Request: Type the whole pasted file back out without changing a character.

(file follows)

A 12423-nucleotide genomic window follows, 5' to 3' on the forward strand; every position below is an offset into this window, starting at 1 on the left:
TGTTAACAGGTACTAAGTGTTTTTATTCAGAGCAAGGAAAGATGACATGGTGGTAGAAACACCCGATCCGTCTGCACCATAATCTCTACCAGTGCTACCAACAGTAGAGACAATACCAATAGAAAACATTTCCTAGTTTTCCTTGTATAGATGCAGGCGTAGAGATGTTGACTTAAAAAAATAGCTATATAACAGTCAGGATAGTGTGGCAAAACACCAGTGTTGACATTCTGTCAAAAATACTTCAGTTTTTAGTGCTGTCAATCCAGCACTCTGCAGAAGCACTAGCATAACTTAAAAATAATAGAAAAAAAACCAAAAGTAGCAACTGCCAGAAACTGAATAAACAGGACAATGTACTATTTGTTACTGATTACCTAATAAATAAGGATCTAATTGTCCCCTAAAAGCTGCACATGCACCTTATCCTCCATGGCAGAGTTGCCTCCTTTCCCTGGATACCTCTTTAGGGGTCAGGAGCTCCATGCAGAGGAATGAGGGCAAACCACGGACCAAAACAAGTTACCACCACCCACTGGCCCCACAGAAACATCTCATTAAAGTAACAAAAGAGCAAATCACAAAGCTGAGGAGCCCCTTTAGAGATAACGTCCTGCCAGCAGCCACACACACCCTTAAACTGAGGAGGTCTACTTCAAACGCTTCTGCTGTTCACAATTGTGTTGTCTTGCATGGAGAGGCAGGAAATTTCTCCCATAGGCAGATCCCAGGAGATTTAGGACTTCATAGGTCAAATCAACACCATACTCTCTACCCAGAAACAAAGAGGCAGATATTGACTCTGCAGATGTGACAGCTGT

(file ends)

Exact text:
A 12423-nucleotide genomic window follows, 5' to 3' on the forward strand; every position below is an offset into this window, starting at 1 on the left:
TGTTAACAGGTACTAAGTGTTTTTATTCAGAGCAAGGAAAGATGACATGGTGGTAGAAACACCCGATCCGTCTGCACCATAATCTCTACCAGTGCTACCAACAGTAGAGACAATACCAATAGAAAACATTTCCTAGTTTTCCTTGTATAGATGCAGGCGTAGAGATGTTGACTTAAAAAAATAGCTATATAACAGTCAGGATAGTGTGGCAAAACACCAGTGTTGACATTCTGTCAAAAATACTTCAGTTTTTAGTGCTGTCAATCCAGCACTCTGCAGAAGCACTAGCATAACTTAAAAATAATAGAAAAAAAACCAAAAGTAGCAACTGCCAGAAACTGAATAAACAGGACAATGTACTATTTGTTACTGATTACCTAATAAATAAGGATCTAATTGTCCCCTAAAAGCTGCACATGCACCTTATCCTCCATGGCAGAGTTGCCTCCTTTCCCTGGATACCTCTTTAGGGGTCAGGAGCTCCATGCAGAGGAATGAGGGCAAACCACGGACCAAAACAAGTTACCACCACCCACTGGCCCCACAGAAACATCTCATTAAAGTAACAAAAGAGCAAATCACAAAGCTGAGGAGCCCCTTTAGAGATAACGTCCTGCCAGCAGCCACACACACCCTTAAACTGAGGAGGTCTACTTCAAACGCTTCTGCTGTTCACAATTGTGTTGTCTTGCATGGAGAGGCAGGAAATTTCTCCCATAGGCAGATCCCAGGAGATTTAGGACTTCATAGGTCAAATCAACACCATACTCTCTACCCAGAAACAAAGAGGCAGATATTGACTCTGCAGATGTGACAGCTGT